The crisis in debt markets has been rolling since the sub-prime collapse of August 2007. The increasing illiquidity of commercial paper, trade credit, municipal finance and other debt markets was foreseeable and inevitable. And yet the central banks and treasury authorities of the Western nations have done nothing to shield these essential sectors from the ill effects of the financial sector implosion while giving virtually unlimited funds to the banks authoring the collapse.

Any discussion of China always invites criticism of its anti-democratic governance. It is worth remembering that the philisophical defense of democracy lies in the proposition that it is more likely over time to serve the interests of the electorate than a system which disenfranchises the people from the determination of their leadership. If the democratically elected governments - through their appointed executives and central bankers - are free over an extended timespan to ignore the interests of the people, then how is a Western democracy superior to a Chinese bureaucracy? From looking at the policies and practices of the past year, the merits of Western democracy are not immediately apparent in ensuring that policy responses to the financial crisis are aligned with the interests of the people. Even over the past decade, it is not clear that the policies of the democratic Western governments have aimed to strengthen and broaden the economy to benefit of the electorate rather than a narrow, self-serving elite.

According to Brad Setser, the World Bank is projecting increases to China’s trade surplus in 2009 as falling commodity prices lower production costs. Those unelected bureaucrats are doing something right.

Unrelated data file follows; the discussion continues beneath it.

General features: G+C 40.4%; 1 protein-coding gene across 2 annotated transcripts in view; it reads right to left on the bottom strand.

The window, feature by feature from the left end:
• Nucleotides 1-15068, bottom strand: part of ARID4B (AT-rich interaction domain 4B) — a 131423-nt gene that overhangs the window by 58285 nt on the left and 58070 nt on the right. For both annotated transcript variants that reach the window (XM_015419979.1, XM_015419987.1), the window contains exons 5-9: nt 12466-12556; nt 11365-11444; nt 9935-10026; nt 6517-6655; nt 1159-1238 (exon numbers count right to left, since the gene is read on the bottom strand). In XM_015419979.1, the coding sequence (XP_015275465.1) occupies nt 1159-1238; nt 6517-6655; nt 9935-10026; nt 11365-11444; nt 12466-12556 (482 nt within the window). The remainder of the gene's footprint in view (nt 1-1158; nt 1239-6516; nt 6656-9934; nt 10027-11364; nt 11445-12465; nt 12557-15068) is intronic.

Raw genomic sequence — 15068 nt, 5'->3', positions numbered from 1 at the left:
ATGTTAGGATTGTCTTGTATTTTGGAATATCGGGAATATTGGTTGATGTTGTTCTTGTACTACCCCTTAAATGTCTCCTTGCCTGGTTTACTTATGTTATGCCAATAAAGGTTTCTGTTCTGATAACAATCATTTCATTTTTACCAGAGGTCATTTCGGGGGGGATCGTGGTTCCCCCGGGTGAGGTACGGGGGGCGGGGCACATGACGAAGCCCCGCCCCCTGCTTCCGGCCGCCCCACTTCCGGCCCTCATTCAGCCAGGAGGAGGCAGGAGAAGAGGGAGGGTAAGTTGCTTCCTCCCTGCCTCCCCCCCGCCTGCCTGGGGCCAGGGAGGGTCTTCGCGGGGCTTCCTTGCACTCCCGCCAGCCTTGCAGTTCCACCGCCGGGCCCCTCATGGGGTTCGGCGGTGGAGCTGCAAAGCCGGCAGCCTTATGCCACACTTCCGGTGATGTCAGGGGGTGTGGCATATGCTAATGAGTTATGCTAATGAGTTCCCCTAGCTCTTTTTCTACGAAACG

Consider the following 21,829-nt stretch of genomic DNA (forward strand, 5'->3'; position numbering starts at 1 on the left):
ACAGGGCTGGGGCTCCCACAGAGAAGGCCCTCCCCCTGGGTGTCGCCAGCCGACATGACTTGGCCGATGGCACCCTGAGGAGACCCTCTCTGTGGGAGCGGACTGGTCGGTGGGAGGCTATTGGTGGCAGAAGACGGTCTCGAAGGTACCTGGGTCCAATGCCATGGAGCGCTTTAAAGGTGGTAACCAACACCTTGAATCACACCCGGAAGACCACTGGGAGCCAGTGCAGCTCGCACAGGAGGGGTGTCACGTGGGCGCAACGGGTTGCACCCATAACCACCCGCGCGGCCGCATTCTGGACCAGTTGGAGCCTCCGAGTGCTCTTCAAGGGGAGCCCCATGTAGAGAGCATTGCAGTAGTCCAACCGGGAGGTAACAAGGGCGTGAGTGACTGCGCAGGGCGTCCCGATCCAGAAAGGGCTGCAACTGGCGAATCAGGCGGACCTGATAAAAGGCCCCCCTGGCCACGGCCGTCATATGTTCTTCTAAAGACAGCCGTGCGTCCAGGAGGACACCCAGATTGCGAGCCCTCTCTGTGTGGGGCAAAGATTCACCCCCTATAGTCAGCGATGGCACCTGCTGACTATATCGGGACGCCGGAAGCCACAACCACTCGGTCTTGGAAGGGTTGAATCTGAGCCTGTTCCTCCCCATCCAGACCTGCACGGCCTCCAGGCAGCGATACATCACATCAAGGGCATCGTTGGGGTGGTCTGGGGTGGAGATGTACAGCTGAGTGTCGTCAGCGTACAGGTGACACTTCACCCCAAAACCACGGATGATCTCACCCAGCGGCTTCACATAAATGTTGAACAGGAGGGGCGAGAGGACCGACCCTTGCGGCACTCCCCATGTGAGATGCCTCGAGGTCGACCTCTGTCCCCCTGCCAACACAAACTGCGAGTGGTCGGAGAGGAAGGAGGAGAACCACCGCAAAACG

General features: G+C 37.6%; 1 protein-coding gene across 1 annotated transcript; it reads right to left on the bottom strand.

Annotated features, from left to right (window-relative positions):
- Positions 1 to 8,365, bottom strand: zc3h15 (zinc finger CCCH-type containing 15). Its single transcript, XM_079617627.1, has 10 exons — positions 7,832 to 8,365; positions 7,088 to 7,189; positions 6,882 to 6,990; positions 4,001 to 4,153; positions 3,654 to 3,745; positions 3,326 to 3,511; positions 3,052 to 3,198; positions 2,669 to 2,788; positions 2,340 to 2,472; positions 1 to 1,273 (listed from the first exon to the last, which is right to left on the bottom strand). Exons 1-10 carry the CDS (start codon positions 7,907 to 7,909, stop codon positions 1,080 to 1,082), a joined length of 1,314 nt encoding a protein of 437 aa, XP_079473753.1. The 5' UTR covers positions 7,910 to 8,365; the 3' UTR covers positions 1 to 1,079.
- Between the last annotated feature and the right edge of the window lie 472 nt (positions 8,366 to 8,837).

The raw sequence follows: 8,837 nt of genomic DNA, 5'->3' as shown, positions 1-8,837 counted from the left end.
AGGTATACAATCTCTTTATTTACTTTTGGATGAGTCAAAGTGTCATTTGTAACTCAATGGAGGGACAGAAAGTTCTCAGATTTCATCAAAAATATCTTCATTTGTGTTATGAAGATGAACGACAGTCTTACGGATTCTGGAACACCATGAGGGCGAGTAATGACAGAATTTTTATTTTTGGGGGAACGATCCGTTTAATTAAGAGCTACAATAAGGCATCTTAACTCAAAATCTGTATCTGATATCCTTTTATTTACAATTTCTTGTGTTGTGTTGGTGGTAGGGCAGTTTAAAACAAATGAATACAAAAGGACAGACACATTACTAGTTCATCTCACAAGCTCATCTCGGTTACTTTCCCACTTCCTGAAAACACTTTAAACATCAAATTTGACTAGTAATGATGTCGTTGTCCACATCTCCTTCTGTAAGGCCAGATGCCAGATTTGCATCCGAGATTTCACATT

If China and Hong Kong recover sooner, prosper more, and gain global political and economic authority in consequence, it will be because they made fewer mistakes and made them less persistently than their Western counterparts. If the promoters of democracy want to strengthen their case, they might best do so by ensuring that their leadership adheres to policies which promote the longer term health and well being of the economy as a whole rather than the short term enrichment of an undemocratic elite.


Anonymous said...

Yes. Elementary my dear Watson. What we have above all else is a crisis of democracy which has as its root cause the fiat monetary system and fractional reserve banking that has been repeated every day, every month, every year for decades....Indeed an error which self perpetuates ad infintum. Restore gold as the basis of money and open up the mints to gold would be the path to resurrecting democracy.